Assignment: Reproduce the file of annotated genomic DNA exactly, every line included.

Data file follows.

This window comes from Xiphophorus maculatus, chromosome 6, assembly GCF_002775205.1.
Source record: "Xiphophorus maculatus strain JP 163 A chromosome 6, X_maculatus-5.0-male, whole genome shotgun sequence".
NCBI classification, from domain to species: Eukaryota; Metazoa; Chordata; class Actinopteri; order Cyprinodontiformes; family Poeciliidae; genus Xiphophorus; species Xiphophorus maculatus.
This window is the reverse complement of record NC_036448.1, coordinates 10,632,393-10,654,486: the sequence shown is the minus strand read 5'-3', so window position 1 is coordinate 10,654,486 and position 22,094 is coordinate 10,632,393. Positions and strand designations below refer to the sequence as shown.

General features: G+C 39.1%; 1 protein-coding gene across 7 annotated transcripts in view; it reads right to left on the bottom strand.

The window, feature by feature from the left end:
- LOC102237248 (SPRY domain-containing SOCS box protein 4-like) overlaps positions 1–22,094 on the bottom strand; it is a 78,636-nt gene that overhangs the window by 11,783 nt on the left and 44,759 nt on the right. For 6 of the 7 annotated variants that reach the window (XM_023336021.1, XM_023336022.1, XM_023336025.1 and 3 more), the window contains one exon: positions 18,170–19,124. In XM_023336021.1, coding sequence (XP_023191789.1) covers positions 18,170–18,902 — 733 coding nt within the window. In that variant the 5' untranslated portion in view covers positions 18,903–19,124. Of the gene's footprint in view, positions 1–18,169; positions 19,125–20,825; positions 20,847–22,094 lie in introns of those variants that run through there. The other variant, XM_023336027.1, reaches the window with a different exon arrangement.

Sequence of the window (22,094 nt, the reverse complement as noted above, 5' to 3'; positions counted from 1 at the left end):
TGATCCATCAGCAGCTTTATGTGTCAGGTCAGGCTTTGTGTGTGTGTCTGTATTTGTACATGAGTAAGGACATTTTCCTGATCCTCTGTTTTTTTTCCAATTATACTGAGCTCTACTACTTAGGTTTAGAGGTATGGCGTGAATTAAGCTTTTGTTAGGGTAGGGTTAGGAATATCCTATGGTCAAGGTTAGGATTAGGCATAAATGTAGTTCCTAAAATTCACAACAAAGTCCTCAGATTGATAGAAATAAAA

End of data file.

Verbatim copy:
This window comes from Xiphophorus maculatus, chromosome 6, assembly GCF_002775205.1.
Source record: "Xiphophorus maculatus strain JP 163 A chromosome 6, X_maculatus-5.0-male, whole genome shotgun sequence".
NCBI classification, from domain to species: Eukaryota; Metazoa; Chordata; class Actinopteri; order Cyprinodontiformes; family Poeciliidae; genus Xiphophorus; species Xiphophorus maculatus.
This window is the reverse complement of record NC_036448.1, coordinates 10,632,393-10,654,486: the sequence shown is the minus strand read 5'-3', so window position 1 is coordinate 10,654,486 and position 22,094 is coordinate 10,632,393. Positions and strand designations below refer to the sequence as shown.

General features: G+C 39.1%; 1 protein-coding gene across 7 annotated transcripts in view; it reads right to left on the bottom strand.

The window, feature by feature from the left end:
- LOC102237248 (SPRY domain-containing SOCS box protein 4-like) overlaps positions 1–22,094 on the bottom strand; it is a 78,636-nt gene that overhangs the window by 11,783 nt on the left and 44,759 nt on the right. For 6 of the 7 annotated variants that reach the window (XM_023336021.1, XM_023336022.1, XM_023336025.1 and 3 more), the window contains one exon: positions 18,170–19,124. In XM_023336021.1, coding sequence (XP_023191789.1) covers positions 18,170–18,902 — 733 coding nt within the window. In that variant the 5' untranslated portion in view covers positions 18,903–19,124. Of the gene's footprint in view, positions 1–18,169; positions 19,125–20,825; positions 20,847–22,094 lie in introns of those variants that run through there. The other variant, XM_023336027.1, reaches the window with a different exon arrangement.

Sequence of the window (22,094 nt, the reverse complement as noted above, 5' to 3'; positions counted from 1 at the left end):
TGATCCATCAGCAGCTTTATGTGTCAGGTCAGGCTTTGTGTGTGTGTCTGTATTTGTACATGAGTAAGGACATTTTCCTGATCCTCTGTTTTTTTTCCAATTATACTGAGCTCTACTACTTAGGTTTAGAGGTATGGCGTGAATTAAGCTTTTGTTAGGGTAGGGTTAGGAATATCCTATGGTCAAGGTTAGGATTAGGCATAAATGTAGTTCCTAAAATTCACAACAAAGTCCTCAGATTGATAGAAATAAAA